The Impact of Politics on Post-Communist Media in Eastern Europe: An Historical Case Study of the 1996 Hungarian Broadcasting Act

by Milter, Katalin Szoverfy

Abstract (Summary)
The Hungarian media have undergone significant changes in a mere two decades since the fall of communism. Reporters discuss themes about political reform, the elections, corruption, and even political protest. They critically analyze stories asking the basic questions while frequently providing follow-up. The press has liberalized, reflecting pluralistic domestic and international information sources as opposed to the State-controlled media before 1990. The media, along with free elections, transparency of law and government, and a civil society, are important benchmarks for a society that strives to compare favorably with the West, and for that reason deserves examination. The dissertation examined the 1996 Radio and Television Act in Hungary. Using a case study approach, the research provides insight into the complexities and the difficulties in democratizing a previously state-owned and operated broadcast system. Historical analysis has been deployed to study the communist government media policy, followed by a policy analysis of the drafting and enactment of Hungary's 1996 Broadcasting Act. Documents shore up the history of the broadcasting system and development of the Broadcasting Act. Interviews furnish insights in the political media arena of the communist times and subsequent regime changes. The dissertation concludes with analysis and recommendations concerning the future of Hungarian media and the necessity for revisions of media law.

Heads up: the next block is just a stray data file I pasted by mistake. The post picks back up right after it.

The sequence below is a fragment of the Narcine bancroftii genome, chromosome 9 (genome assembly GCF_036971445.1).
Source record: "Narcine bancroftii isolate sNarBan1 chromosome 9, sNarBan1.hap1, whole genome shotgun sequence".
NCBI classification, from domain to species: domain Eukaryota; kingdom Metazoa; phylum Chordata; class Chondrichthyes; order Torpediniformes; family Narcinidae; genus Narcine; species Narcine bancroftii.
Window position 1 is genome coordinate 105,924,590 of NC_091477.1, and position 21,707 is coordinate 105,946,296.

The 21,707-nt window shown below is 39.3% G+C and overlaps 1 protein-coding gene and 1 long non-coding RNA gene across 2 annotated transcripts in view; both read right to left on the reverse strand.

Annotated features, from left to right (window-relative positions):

Bibliographical Information:


School:Ohio University

School Location:USA - Ohio

Source Type:Master's Thesis

Keywords:hungary post communism media


Date of Publication:01/01/2008

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